Updated: 7/7/2021

The Nephron

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Overview

 
Proximal Convoluted Tubule
  • The major function of the proximal convoluted tubule (PCT) is
    • isosmotic reabsorption of solutes and water which is imperative for maintaining the extracellular fluid (ECF)  
      • this is accomplished by a number of co-transporters such as
        • Na+-glucose co-transporter (SGLT)
          • 100% of the filtered glucose is reabsorbed
        • Na+-amino acid co-transporter
          • 100% of the filtered amino acids are reabsorbed
        • Na+-phosphate co-transporter
        • Na+-H+ exchange
  • Note that the PCT can be divided into an early and late PCT
    • Na+ is reabsorbed in both portions of the PCT but via different mechanisms
      • early PCT
        • Na+ is primarily reabsorbed with HCO3-
          • 85% of the filtered HCO3- is reabsorbed
        • Na+ is also reabsorbed with glucose, amino acids, and other organic solutes (e.g., lactate and citrate)
      • late PCT
        • Na+ is primarily reabsorbed with Cl-
  • There are a number of hormones that act on the PCT and they include
    • parathyroid hormone (PTH)
      • inhibits the Na+-phosphate co-transporter 
    • angiotensin II
      • stimultes the Na+-H+ exchange
  • Medications that act on this portion of the nephrone includes
    • carbonic anhydrase inhibitors (e.g., acetazolamide)
    • osmotic diuretics (e.g., mannitol)
Thin Descending Loop of Henle
  • The thin descending loop of Henle is permeable to water but not ions
    • water moves out of the loop into the interstitium resulting in the tubular fluid becoming more concentrated (hyperosmotic)
Thick Ascending Loop of Henle
  • The major function of the thick ascending loop of Henle is to reabsorb NaCl without water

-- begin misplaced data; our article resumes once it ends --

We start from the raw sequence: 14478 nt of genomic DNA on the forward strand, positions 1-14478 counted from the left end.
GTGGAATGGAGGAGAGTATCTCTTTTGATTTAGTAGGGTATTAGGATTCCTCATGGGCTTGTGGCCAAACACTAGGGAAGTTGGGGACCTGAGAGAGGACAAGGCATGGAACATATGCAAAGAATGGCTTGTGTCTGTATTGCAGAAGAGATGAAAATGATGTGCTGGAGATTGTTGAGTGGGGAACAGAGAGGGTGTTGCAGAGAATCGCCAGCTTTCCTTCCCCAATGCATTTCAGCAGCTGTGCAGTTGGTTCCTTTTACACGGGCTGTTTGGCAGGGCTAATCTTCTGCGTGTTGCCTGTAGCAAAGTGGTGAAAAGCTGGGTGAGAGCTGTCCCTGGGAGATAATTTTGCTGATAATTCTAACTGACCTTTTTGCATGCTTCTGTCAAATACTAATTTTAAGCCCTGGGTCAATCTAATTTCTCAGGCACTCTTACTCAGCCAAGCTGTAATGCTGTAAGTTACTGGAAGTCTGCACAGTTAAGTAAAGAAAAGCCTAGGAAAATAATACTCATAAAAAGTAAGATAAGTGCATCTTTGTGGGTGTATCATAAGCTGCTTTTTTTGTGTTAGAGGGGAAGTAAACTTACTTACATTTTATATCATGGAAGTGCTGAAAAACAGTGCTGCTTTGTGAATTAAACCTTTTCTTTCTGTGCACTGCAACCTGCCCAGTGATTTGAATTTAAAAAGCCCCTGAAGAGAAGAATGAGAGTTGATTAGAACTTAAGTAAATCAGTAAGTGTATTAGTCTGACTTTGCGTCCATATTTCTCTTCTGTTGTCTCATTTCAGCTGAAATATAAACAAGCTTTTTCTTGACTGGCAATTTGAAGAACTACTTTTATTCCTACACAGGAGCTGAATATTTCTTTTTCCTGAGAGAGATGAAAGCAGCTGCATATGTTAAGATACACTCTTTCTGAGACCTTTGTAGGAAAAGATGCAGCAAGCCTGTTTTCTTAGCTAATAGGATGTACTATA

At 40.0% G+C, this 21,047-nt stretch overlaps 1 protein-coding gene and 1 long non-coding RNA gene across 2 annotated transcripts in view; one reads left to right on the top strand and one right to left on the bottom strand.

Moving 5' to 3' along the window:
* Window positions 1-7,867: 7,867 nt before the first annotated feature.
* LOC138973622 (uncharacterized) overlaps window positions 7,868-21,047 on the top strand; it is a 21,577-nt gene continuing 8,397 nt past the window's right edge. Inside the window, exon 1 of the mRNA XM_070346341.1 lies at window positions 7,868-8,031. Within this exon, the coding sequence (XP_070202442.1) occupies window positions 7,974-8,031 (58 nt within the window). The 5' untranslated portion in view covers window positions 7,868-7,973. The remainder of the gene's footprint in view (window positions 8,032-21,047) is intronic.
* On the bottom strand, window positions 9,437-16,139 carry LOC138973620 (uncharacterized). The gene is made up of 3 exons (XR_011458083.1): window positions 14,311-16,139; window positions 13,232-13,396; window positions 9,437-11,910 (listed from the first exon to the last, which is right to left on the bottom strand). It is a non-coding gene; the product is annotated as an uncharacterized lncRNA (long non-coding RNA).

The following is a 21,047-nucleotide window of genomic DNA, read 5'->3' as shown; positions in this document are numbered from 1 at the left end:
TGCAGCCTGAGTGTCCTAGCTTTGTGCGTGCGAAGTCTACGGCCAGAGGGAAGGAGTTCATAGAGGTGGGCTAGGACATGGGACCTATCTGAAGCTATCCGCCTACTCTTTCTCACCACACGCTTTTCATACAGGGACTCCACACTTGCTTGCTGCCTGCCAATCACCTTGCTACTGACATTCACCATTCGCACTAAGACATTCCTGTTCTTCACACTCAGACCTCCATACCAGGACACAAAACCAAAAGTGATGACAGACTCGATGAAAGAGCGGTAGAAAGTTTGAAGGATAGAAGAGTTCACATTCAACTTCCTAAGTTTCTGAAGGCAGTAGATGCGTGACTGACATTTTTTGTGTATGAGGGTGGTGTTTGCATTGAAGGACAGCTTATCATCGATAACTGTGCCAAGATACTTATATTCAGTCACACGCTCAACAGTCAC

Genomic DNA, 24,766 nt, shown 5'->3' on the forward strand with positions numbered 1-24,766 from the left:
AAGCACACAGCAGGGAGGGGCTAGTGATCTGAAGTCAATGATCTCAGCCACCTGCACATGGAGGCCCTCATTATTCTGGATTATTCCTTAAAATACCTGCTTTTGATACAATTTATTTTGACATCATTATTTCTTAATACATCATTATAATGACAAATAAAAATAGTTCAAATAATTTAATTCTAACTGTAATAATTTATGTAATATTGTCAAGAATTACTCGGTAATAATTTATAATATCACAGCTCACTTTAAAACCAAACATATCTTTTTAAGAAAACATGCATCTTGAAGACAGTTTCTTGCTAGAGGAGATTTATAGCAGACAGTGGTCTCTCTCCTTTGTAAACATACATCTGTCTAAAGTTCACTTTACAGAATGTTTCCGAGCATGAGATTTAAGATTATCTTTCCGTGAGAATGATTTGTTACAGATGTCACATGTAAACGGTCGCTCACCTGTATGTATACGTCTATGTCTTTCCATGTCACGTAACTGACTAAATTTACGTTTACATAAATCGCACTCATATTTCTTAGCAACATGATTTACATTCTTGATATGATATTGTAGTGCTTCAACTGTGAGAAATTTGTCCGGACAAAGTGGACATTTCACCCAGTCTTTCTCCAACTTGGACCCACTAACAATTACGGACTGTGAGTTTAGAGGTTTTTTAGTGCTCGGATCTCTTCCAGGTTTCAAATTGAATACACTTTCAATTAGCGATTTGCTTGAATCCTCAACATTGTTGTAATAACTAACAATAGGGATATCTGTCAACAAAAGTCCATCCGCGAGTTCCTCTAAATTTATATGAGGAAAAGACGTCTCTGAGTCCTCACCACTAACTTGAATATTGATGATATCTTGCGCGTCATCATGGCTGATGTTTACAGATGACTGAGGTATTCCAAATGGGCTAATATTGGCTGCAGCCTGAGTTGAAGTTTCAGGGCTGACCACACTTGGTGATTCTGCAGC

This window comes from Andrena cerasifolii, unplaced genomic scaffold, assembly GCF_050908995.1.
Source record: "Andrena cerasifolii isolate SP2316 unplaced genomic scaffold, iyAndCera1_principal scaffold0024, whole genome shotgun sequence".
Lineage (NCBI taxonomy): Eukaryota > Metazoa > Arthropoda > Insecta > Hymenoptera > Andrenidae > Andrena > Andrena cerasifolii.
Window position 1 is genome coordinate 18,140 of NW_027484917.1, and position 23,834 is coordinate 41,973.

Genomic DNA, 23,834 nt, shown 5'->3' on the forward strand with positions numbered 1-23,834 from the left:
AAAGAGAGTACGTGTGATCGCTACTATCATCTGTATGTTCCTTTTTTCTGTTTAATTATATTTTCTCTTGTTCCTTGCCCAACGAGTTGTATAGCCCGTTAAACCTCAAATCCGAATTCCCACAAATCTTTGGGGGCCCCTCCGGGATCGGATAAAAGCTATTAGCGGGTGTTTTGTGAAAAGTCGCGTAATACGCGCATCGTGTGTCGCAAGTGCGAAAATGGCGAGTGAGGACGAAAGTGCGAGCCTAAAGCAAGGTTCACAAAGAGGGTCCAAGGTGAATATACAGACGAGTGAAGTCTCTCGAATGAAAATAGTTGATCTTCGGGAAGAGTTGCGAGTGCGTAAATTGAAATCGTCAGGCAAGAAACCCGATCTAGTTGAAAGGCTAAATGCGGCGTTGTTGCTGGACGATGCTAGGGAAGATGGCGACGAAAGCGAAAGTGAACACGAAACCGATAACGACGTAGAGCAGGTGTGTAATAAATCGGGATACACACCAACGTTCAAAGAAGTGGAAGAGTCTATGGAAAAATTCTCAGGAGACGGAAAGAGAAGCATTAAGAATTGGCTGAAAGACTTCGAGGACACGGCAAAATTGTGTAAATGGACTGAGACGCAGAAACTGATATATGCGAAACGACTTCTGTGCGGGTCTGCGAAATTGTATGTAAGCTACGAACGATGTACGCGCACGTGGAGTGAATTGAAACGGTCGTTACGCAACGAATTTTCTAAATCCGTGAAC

• this is accomplished by the Na+-K+-2Cl cotransporter
      • loop diuretics (e.g., furosemide) act on these transporters
      • reabsorption of solutes without water makes the tubular fluid dilute (thus why this is the diluting segment)
  • There is also paracellular reabsorption of Ca2+ and Mg2+
    • this is driven by the lumen-positive potential difference generated by K+ backleak
Distal Convoluted Tubule and Collecting Duct
  • The distal convoluted tubule (DCT) can be divided into an early and late DCT
    • early DCT
      • reabsorbs 5% of the filtered sodium via a Na+-Cl cotransporter
        • this is the site of action of thiazide (e.g., hydrochlorothiazide and metolazone) diuretics
          • thiazides are organic acids that bind to the Cl site of the transporter
      • it is impermeable to water and thus dilutes the tubular fluid (thus called the cortical diluting segment)
    • late DCT and collecting duct
      • both of these segments of the nephron are anatomically and functionally similar
      • there are 2 major cell types
        • principal cells
          • Na+ is reabsorbed via epithelial Na+ channels (ENaC)
            • aldosterone increases Na reabsorption via increased protein synthesis of ENaC and Na+-K+-ATPase
              • aldosterone also stimulates K+ secretion via acting on K+ channels
            • K+-sparing diuretics (e.g., spironolactone, amiloride, and triamterene) impair Na+ reabsorption
              • spironolactone is an aldosterone antagonist
              • amiloride and triamterene act at the level of Na+ channels
          • anti-diuretic hormone (ADH) increases water permeability of the principal cells 
            • this is accomplished by binding to V2 receptors and subsequently resulting in increased aquaporin-2 (AQP2) channel expression
          • there is a Ca2+-Na+ exchange in the basolateral membrane of the principle cell
            • PTH increases Ca2+ reabsorption by increase exchange activity
        • α-intercalated cells
          • secretion of H+ is accomplished by 2 active transport mechanisms
            • H+-ATPase
              • this enzyme is stimulated by aldosterone
            • H+-K+ ATPase
              • H+ is secreted in exchange for K+

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